View Full Version : Wait to replace water heater?
12-06-2011, 01:23 AM
I was about to purchase a new propane water heater (standard tank type) to replace the old, inefficient one that came with the house we purchased last year when I stumbled across something about heat pumps being used to heat water, in addition being used in HVAC. I happen to have an equally old and inefficient propane furnace right next to the water heater. I was thinking "first I'll do the water and then deal with the furnace," but now I wonder if I might be missing an opportunity by going ahead with the water heater before investigating the furnace (and possible heat pump). I know nothing about heat pumps, so there is a great deal of research I need to do, but, in the meantime, is this a definite "Oh yeah, you should absolutely wait on the water heater until you look into the heat pump" thing?
I'm in Bellingham, WA (2 hours north of Seattle). Climate is mild. We get a few weeks in winter when the temps can dip into the 20s at night. I don't really need air conditioning in summer. My main interest is that 500 gallon propane tank in my yard, which is awfully expensive to fill, and my furnace sucks it dry quite quickly.
12-06-2011, 09:48 AM
You're probably a godo candidate for a dual fuel system for you heating. Using both a heat pump and propane furnace.
For water heating. The heat pump based units are independant of the HVAC system. They are for people that are all electric and have higher electric rates.
There are "economizers" that use a coil connected inline with the refrigerant loop that preheat the water when you use the AC. But since you are in a colder climate it won't work well... and IMO are not worth the cost.
You should probably look at a tankless hot water heater and still use propane. I suppsoe you could consider a solar hot water preheater. But I'm not a big fan of that stuff either. ROI isn't very good... and probably won't last much past the payback period before it needs replacement.
12-06-2011, 10:03 AM
Don't buy any furnace until you have your home evaluated for how effective it is at keeping the heat in. The reason your furnace sucks the propane tank dry quickly is because your furnace has to keep replacing the heat that is escaping it. Have someone trained in Building Science that is BPI or RESNET trained to perform an energy audit on your home. Putting some money into properly air sealing your home & adding insulation where needed, along with air sealing your duct system will not only reduce the amount of propane you are using, but will allow you to install a smaller furnace, and will increase your overall comfort in the home.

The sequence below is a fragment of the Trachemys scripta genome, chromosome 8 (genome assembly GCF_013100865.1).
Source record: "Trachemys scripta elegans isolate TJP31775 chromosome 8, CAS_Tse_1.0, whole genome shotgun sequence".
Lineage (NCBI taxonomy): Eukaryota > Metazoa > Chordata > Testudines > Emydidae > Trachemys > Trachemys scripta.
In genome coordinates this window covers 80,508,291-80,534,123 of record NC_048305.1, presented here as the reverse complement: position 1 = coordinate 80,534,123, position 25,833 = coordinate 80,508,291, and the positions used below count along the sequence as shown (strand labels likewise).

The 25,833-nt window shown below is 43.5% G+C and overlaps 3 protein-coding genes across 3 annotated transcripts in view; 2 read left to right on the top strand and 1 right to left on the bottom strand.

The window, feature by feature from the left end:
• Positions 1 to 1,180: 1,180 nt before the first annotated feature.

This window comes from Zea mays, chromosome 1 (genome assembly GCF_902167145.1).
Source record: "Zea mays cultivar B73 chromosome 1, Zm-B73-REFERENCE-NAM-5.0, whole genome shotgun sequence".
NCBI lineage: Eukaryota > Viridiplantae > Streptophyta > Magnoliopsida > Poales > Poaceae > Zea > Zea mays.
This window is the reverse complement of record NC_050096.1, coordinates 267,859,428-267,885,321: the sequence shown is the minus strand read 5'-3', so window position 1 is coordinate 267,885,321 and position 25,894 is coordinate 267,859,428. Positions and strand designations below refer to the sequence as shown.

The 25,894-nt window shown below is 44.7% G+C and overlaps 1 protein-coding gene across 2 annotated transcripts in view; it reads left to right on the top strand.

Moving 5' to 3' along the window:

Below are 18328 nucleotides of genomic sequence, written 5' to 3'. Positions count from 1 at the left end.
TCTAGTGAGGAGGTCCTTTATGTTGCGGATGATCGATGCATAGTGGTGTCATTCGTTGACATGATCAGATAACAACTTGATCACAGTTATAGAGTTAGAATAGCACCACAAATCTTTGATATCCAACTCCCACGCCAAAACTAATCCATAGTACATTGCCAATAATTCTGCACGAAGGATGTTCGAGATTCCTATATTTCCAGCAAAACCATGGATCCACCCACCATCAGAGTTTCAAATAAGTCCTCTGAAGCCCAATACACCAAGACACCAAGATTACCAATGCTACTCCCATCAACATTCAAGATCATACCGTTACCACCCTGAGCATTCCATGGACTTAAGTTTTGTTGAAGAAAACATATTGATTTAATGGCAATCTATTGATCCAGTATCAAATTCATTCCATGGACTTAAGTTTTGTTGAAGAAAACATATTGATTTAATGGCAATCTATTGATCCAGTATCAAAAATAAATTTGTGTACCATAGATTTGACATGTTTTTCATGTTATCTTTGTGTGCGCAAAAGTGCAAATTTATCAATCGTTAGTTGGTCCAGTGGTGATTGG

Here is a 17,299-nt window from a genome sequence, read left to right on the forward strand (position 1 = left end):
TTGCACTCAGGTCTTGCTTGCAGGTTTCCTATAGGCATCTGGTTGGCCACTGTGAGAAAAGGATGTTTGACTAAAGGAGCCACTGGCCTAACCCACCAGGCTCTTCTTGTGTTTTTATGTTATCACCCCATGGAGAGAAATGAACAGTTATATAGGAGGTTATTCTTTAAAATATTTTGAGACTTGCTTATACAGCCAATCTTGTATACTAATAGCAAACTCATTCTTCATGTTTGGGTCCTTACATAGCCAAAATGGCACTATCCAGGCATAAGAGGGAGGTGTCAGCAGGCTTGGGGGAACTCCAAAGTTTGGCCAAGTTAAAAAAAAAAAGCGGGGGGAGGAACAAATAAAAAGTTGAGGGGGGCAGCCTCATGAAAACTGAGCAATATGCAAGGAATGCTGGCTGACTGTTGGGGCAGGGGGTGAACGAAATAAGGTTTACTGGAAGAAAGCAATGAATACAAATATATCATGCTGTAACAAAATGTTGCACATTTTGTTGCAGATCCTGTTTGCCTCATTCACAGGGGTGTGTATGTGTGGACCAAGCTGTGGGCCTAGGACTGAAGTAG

12-06-2011, 12:13 PM
Thanks for the replies. I thought there might be some combined water and HVAC heat pump thing, and I didn't want to miss the chance to look at that. Sounds like I can proceed as I have been.
My plan is to deal with water heating issues immediately, while at the same time going around and correcting all the heat that is escaping. Then, after I feel I've done the best I can with sealing the envelope, I will call in the HVAC experts to show me what I missed. I'm comfortable with that approach because there is so much to do that is patently obvious, sans need for thermal imaging. There are also some basic passive things that were designed in to the house when it was built, but were never completed, or need some attention. I just glazed in the attached greenhouse, for instance, and now I can open the doors when it's 30 degrees out and get warm air. There's also unlimited free firewood from the surrounding property, but we've only replaced one of the woodstoves so far. The other one is from the seventies and not worth using.
So, basically, I will probably spend this winter correcting the obvious and start talking to HVAC people next summer. That gives me time to research. I suppose I will be around here quite a bit.
12-06-2011, 12:20 PM
Google "energy star thermal bypass checklist" and you should find that list that will be a great aid in your air sealing & insulation endeavers.
12-06-2011, 12:35 PM
That does look helpful. Thanks again.
Powered by vBulletin® Version 4.2.0 Copyright © 2013 vBulletin Solutions, Inc. All rights reserved.